Michael K. Carroll, Pearson’s Peacekeepers: Canada and the United Nations Emergency Force, 1956-67 (Vancouver: University of British Columbia Press, 2009). 254 pages.
Reviewed by Matt Symes (Wilfrid Laurier University)
Michael K. Carroll’s Pearson’s Peacekeepers: Canada and the United Nations Emergency Force, 1956-67 provides a thorough history of the first significant peacekeeping operation involving the United Nations (the United Nations Emergency Force [UNEF]), with a specific focus on Canada’s leading role. With the Security Council crippled by Cold War politics, peaceful initiatives to thwart war were only possible through the General Assembly. As a result, averting war in the Middle East was left to the tactful diplomacy of Canada, a respected medium world power that held economic and political sway because of an emerging Canadian nationalism that differentiated the country from its colonial roots and Superpower neighbour to the south. Highlighting this new international role is what makes this book a significant addition to our understanding of Canada in the post-Second World War era.
Carroll opens with a skillful and evocative account of the complexities that led to the Suez Crisis and ultimately the creation of UNEF. The second and third chapters convincingly illustrate how Canada, bolstered by its increasing international status, was able to lead and design an innovative solution to the threat of full scale war in the Middle East. This was achieved through the creation of a peacekeeping contingent led by middling powers from both the West and the Soviet Bloc. Not surprisingly, Lester B. Pearson is at the forefront of this discussion. Carroll emphasizes the respect he received, and as a consequence, the reader is given a clear depiction of Canada’s shift from a subsidiary of British Imperial foreign policy to uniquely Canadian identity in the international arena – even if they still had to contend with those historical ties at times. Carroll’s narrative also gives credence to the role of Canada as a power broker between Britain and the United States, especially when the two world powers were at odds.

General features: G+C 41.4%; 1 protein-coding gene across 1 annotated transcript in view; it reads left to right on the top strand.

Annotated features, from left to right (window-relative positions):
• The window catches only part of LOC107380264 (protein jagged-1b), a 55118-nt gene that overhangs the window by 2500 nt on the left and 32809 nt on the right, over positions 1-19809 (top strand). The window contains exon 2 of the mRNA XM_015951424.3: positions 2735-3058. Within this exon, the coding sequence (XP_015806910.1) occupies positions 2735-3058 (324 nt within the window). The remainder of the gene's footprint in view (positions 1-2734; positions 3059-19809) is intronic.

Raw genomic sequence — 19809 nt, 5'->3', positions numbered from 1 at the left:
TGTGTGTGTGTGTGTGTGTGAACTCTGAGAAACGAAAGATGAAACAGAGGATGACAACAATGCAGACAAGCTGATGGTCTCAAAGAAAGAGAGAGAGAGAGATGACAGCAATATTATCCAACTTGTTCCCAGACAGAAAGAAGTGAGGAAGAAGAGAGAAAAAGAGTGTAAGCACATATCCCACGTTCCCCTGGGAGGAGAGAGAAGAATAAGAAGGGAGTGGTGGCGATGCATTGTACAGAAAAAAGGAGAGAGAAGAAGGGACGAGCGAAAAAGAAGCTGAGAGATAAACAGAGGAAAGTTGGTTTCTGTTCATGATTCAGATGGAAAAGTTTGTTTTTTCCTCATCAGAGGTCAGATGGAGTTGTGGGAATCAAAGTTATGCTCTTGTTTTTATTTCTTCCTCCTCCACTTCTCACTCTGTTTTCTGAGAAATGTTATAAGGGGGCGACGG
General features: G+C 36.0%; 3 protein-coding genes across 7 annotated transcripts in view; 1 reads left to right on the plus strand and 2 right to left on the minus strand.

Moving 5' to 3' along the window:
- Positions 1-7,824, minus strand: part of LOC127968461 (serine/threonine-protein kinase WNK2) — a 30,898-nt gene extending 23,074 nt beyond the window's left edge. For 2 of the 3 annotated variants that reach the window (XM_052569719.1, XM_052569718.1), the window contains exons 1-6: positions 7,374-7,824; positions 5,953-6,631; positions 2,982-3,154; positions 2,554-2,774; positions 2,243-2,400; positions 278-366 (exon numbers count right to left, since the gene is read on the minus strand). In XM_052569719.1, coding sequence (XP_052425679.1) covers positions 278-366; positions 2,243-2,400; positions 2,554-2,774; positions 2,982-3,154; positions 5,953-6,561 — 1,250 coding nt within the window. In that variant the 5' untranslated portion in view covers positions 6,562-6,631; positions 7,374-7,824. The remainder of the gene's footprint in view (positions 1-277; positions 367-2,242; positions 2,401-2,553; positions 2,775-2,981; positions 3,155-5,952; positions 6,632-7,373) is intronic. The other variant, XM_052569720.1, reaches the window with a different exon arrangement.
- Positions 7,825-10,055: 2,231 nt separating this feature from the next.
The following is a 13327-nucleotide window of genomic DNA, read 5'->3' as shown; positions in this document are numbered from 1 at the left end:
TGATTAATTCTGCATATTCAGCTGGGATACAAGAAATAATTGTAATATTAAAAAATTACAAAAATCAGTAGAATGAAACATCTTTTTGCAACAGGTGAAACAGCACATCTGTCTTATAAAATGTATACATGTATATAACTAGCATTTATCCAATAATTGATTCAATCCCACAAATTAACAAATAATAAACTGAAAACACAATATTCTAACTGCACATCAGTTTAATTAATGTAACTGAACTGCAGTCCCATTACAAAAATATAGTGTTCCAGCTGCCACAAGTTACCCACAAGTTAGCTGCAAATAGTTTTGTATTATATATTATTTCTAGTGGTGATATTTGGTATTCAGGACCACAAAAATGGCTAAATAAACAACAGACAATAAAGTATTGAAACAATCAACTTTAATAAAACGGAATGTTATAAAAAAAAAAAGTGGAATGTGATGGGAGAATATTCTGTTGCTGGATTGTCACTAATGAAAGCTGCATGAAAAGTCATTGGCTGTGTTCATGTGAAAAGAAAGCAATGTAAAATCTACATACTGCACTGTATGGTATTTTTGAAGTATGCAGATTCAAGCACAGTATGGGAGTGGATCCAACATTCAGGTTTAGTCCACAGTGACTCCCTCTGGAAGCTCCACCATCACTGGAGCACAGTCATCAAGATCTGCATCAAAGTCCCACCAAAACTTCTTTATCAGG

From here, some might question the structure of the book. In some ways it reads like two different studies: One focused on the political quagmire at UN headquarters, particularly the difficulties of keeping the force funded, and the other detailing the daily lives of the soldiers on patrol in desert. In fairness, the organization may well have been strategic – indeed Carroll notes numerous times that there was a significant disconnect between the hallways of the UN headquarters in New York and the realities on the ground in the Middle East.
Chapters four and five, outlining the financial mess of the peacekeeping operation and the political forces driving the inability to reach an agreement, both provide insight into the highly complicated world of international diplomacy. While some may find the chapters frustrating, Carroll does an admirable job of making sure the courting, subtle innuendo and ambiguous nuance common to international diplomacy is clearly portrayed to the reader. The tangled webs of diplomacy are astutely reflective of the political frustrations Canadian diplomats to the UN faced as they poked and prodded the great powers for a financial resolution that was never attained because at its core “the economics of peacekeeping was never a financial issue: it was purely political.” (97)
Click Here to listen to a 1958 recording to Pearson on Peacekeeping on the CBC Archives
Carroll’s description of the UNEF on the ground is filled with anecdotal gems that add life to the very real difficulties facing the force at all levels. Accounts of the masterful leadership by Canadian officials on the ground to the trials and tribulations of working with such a diverse group of soldiers from different countries with varying levels of professionalism allows for a unique understanding on the ground. It’s a well honed story of a military operation always in need of more supplies, more troops, facing impossible situations and not only making do, but also proving to be impressively innovative in finding solutions.